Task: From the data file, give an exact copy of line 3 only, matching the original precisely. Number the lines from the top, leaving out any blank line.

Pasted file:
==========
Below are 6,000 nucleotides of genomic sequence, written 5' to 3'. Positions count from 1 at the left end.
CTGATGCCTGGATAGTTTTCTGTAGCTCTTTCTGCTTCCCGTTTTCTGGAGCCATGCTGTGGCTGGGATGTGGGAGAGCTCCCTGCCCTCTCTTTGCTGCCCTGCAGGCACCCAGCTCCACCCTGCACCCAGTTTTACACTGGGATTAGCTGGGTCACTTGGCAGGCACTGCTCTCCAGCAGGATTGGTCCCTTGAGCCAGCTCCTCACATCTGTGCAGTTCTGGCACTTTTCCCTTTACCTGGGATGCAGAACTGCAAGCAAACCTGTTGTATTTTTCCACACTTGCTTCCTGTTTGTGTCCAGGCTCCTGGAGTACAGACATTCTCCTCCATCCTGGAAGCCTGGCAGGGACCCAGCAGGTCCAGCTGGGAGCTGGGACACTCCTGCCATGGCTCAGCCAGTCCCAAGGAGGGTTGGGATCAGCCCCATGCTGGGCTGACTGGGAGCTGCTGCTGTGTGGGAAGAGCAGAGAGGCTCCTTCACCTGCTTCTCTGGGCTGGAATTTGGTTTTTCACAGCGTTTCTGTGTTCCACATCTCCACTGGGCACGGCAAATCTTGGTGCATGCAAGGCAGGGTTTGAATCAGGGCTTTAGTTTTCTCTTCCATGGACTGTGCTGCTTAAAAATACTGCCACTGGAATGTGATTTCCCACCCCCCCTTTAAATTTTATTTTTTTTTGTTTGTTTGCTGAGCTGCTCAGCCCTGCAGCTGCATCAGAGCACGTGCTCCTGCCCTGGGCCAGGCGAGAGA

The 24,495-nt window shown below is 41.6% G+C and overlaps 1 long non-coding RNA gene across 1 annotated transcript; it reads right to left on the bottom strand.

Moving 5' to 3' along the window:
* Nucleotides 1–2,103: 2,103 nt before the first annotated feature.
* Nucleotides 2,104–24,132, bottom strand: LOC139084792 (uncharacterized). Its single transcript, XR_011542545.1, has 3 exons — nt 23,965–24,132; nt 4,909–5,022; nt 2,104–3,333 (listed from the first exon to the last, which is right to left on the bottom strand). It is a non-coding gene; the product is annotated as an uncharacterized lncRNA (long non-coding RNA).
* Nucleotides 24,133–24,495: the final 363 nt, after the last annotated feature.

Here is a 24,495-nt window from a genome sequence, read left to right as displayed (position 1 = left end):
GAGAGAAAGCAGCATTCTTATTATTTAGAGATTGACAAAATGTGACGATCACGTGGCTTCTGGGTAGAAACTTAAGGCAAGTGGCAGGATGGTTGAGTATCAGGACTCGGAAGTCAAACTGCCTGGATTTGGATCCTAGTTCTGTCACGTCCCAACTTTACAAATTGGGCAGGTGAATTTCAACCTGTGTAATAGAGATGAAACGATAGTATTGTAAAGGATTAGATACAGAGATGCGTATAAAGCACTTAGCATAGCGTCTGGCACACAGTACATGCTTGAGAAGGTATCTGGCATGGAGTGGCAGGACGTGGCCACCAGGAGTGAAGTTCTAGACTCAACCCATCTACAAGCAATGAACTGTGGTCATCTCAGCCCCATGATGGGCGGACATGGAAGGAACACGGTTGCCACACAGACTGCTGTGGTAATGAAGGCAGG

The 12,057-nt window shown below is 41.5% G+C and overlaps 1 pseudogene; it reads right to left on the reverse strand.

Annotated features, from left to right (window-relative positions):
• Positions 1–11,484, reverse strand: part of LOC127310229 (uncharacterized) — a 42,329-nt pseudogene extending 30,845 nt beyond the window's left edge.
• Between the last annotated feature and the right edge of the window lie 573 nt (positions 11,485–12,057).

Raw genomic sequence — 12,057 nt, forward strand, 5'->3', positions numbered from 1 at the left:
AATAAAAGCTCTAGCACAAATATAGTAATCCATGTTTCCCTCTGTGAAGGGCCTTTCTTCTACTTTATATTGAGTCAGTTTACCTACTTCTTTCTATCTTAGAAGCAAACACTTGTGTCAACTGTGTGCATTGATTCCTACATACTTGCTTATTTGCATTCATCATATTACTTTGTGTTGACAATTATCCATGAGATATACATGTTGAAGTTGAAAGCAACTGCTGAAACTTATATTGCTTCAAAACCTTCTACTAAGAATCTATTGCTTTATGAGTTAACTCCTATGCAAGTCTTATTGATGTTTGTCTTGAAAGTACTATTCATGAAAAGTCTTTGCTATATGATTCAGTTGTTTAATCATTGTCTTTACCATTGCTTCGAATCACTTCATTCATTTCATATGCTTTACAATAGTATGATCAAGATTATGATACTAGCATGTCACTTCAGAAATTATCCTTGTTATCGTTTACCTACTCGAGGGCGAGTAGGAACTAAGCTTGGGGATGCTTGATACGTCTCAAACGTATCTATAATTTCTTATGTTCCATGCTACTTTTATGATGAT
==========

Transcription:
The 24,495-nt window shown below is 41.6% G+C and overlaps 1 long non-coding RNA gene across 1 annotated transcript; it reads right to left on the bottom strand.